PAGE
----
"But the other answered, and rebuking him said, "Do you not even fear God, since you are under the same sentence of condemnation? And we indeed justly, for we are receiving what we deserve for our deeds; but this man has done nothing wrong." And he was saying, "Jesus, remember me when You come in Your kingdom!"" (Luke 23:40-42)
Jesus answered by reassuring this repentant criminal, telling him he would be in Paradise with Him that day (23:43)
Even at Jesus' death, we had the example of the completion of the contract of forgiveness. Without form, tradition, or religious instruction, this one condemned criminal responded to the Spirit of Jesus and received forgiveness. But the other criminal did not receive forgiveness any more than he did not feared God or felt the weight of his guilt.
If you will notice, the parable of the unmerciful servant began with the king (the Heavenly Father) who "wished to settle accounts with his slaves" (Matt. 18:23) While he was passing judgment on the slave according to the debt, this slave entreated him (18:26) The king was in the position of power---to either pass judgment or extend mercy. Because he was a compassionate king, he forgave the slave who humbled himself and begged for mercy. In the next scene, we find this same slave also in a position of power, with his fellow slave also entreating him. Because he was wicked, however, he choose not to forgive (let go the debt) like God forgave him when he was in such a position.
Jesus gave this parable as a reinforcement of how we, as Christians, are to extend this same kind of 'let go' forgiveness to the brother whom we have reproved, who 'listens' to us. The number of times had no bearing. If we were to be strict about interpreting this logically, we must conclude that scenarios like this abusive father and his daughter did not even come close to this parable and the lesson stressed in it by Jesus. The abusive father was more like the unrepentant criminal who hung on the cross beside Jesus. Imagine him saying to Jesus, "And remember, (even though I've done nothing wrong) you have to forgive me, if you really are the Son of God. You HAVE to take me with you to paradise (be reconciled), to prove you are the Son of God, and that you've REALLY forgiven me like God does when He forgives, and that you REALLY do love me." Imagine the criminal saying this, as he hurled more abuse at Jesus, while not even acknowledging his sin or fearing God. Or imagine the soldiers below demanding Paradise (reconciliation with God), in like manner!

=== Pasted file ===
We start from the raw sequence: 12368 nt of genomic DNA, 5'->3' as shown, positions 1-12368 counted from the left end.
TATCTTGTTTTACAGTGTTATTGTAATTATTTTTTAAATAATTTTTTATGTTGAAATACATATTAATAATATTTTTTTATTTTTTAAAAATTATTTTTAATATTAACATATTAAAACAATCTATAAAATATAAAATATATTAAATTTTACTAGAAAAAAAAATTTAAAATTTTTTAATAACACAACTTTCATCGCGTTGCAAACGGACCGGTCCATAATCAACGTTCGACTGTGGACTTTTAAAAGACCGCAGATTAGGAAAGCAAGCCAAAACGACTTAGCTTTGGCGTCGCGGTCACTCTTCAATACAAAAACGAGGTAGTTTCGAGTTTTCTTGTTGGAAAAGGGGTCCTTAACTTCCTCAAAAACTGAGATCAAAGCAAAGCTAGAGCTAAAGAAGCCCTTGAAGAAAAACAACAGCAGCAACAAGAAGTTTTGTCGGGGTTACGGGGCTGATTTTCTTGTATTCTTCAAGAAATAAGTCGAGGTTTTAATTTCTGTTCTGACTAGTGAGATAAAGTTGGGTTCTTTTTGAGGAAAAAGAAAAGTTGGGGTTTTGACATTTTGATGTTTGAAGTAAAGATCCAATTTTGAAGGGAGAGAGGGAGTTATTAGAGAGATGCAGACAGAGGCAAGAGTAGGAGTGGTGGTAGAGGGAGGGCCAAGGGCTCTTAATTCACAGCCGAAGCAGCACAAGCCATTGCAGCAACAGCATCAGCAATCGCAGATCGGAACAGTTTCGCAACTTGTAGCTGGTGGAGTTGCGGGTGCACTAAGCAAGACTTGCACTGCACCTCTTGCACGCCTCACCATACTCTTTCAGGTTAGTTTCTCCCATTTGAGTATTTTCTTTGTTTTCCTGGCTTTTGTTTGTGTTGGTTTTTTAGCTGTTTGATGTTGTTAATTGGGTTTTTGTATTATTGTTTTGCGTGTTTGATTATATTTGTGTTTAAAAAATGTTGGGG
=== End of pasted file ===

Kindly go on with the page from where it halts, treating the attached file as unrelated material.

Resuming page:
Jesus had already extended forgiveness to the guilty, but not all completed their part of the contract that day. Jesus said, "Father forgive them, for they know not what they do." This is for the unrepentant who do not understand their sin. Jesus, however, could not 'seal' the contract of forgiveness until there was a response to conviction of sin. He could not make a pronouncement of reconciliation until then.
Casting Pearls Before Swine-Two Common Manipulations
There are two common manipulations in which the issue of forgiveness is used toward the goal of instant premature reconciliation without repentance from the offender. One of these has already been described in the example of the abusive father.
1) You must forgive me (to prove you love me, you are a good Christian, you have good character)
This message is given by abusers who have learned the trick of 'requiring' premature reconciliation on their terms, without confrontation or repentance of their sin. They have learned just enough religion to use it for their own purposes, as a Band-Aid to their conscience. They also know just enough religion to know a little of what forgiveness means, and so they may think it means their victims have forgotten just as God has. Abuse victims (having been crucified, in a sense, by their offenders) might end up innocently extend forgiveness, even saying "I forgive you" to someone who does not even understand their need for it or have any motivation to change. Unfortunately, I've known of abusers who have taken this "I forgive you" statement as meaning they are not guilty of whatever their victim thought they were guilty of in the first place, and are not accountable (because to them it means 'it's forgotten,' as though it never happened). I've known them to warp this so much in their minds that they take forgiveness and grace as a license to sin again.
"What shall we say then? Are we to continue in sin that grace might increase?" (Rom 6:1)